Motor vehicle theft impacts upon our livelihoods, our ability to work, socialise, travel and complete our daily tasks. There are practical steps you can take to make your car a less appealing target to would-be thieves.
There are four easy steps that you can take to help secure your car.
Thieves can be tempted by your vehicle if they see valuable items on display.
Remove tempting items, such as GPS devices, mobile phones, handbags and electronic equipment, from view.
If you must leave items in your vehicle, make sure they are stored out of sight before arriving at your destination.
Protect your keys
If a thief can see your car keys there is a good chance they can steal them.
Keep your car keys secure at all times.
When out and about put keys safely in your handbag or pocket and avoid leaving them sitting on tables at cafés.
At home, put your keys out of view, in a draw or cupboard. It is also a good idea to store spare keys in a safe.
When in a hurry, it’s easy to forget about parking safely. This is however, a very important element in protecting your car from theft.
Always park in well-lit area that has good pedestrian traffic.
Avoid poorly lit car parks that are isolated as there is less risk of a theft being interrupted in such locations.
Use secure parking where available (e.g. garage, behind a fence).
Secure your vehicle
An engine immobiliser provides an effective car theft deterrent. If you don’t have an immobiliser you can still secure your vehicle by ensuring that all doors are locked, windows are closed and consider using a steering lock. Remember, it only takes a short time for someone to steal your car so ensure it is locked whenever it’s unattended. Be sure to lock your vehicle even if you’re only leaving it for a minute at the petrol station, shops and even at home.
Personal safety when travelling
Lock your doors any time you are in the vehicle. This provides increased safety for you should someone try to unexpectedly enter your vehicle.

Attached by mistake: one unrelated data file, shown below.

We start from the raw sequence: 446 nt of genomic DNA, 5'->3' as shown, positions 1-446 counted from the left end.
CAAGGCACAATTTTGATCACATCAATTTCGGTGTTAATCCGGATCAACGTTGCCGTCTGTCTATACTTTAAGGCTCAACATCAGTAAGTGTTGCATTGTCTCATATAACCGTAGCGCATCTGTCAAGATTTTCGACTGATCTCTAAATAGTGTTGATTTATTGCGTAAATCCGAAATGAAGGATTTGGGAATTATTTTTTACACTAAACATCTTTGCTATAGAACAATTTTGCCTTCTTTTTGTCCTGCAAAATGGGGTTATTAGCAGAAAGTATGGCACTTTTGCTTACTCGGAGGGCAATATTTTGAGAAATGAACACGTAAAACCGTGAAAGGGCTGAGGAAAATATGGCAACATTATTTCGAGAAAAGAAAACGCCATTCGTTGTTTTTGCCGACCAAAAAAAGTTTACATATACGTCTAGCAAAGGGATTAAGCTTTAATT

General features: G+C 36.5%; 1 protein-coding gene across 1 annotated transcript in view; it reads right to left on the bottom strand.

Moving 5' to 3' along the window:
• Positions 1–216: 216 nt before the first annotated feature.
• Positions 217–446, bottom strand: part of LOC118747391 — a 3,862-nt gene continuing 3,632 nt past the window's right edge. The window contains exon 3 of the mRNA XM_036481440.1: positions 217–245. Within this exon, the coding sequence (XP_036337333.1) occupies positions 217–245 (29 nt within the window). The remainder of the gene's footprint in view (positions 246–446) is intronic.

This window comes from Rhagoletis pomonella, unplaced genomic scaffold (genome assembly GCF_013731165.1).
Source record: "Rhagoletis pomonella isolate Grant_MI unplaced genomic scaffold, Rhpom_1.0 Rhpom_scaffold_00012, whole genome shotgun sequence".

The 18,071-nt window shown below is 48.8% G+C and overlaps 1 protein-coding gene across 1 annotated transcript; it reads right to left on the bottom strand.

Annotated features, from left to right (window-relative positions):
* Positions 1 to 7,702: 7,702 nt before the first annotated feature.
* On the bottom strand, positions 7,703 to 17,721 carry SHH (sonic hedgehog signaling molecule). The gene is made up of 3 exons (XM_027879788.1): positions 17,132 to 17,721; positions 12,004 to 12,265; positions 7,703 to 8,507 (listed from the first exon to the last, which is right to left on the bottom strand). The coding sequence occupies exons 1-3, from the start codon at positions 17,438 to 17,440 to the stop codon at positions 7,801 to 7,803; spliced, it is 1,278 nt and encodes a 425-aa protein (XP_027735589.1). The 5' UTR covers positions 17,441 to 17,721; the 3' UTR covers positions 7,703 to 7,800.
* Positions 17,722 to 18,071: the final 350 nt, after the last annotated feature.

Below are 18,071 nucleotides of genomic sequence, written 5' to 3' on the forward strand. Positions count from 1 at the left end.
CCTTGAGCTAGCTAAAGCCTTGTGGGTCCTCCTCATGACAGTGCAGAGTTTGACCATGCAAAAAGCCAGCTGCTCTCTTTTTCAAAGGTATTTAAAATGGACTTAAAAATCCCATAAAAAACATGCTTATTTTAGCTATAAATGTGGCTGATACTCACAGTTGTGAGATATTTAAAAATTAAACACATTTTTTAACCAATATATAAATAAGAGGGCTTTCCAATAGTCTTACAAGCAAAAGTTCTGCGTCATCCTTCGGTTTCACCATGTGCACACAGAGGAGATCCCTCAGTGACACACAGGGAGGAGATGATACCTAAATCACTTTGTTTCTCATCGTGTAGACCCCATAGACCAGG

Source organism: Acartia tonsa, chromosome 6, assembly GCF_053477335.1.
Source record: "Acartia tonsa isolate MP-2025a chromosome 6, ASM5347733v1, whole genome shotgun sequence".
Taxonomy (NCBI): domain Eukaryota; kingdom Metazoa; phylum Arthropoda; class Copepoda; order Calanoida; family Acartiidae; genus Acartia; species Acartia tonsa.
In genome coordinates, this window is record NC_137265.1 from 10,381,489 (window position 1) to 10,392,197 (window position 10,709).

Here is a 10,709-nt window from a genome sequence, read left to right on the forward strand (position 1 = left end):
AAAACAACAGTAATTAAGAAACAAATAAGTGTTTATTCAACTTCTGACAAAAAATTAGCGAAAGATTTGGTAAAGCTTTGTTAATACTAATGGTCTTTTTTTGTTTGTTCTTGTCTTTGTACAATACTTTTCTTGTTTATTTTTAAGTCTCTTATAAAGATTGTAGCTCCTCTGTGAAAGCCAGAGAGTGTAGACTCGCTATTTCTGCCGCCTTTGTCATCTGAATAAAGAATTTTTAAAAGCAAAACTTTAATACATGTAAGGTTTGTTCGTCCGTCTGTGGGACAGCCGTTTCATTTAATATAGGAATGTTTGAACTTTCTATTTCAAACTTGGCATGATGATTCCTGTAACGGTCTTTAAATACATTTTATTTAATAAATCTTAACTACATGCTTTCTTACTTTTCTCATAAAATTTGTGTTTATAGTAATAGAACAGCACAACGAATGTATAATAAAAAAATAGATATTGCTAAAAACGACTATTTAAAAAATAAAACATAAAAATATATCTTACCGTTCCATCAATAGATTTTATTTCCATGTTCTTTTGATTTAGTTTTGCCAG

Always have your keys ready when returning to your vehicle. You may become vulnerable if you have to stop and find your keys.
Remember that the atmosphere of a location can change between day and night. If you plan on returning to your vehicle after dark, park somewhere that is well lit.
Higher risk vehicles
Because of their ease of access, cars manufactured prior to 2001 are more at risk of theft. These cars often lack contemporary security measures such as central locking and engine immobilisers, making them a potential target to would-be thieves.
Most vehicle thefts are opportunistic. Many car thefts occur because a motivated offender observes a vehicle that they perceive will be easy to get into. Even simple steps to increase an offender’s efforts can have a significant impact on reducing car theft.
Did you know?
7 in 10 cars are stolen with their own keys.
Offenders will sneak into homes by taking advantage of unlocked doors and windows.
Offenders look for keys left in easily accessible places such as on a key hook or in a bowl near the door.
Often the homeowner is present, but unaware of the thief entering the home.
For this reason, we use the term ‘sneak thefts’ to describe these types of offences.
In most cases, thieves will actively avoid coming into contact with the homeowner. In fact, in 95 per cent of incidents the thief and homeowner never meet face to face.
To protect yourself from being a victim of this type of crime:
POP keys out of sight.
LOCK all doors and windows and make sure everyone in the family is doing the same.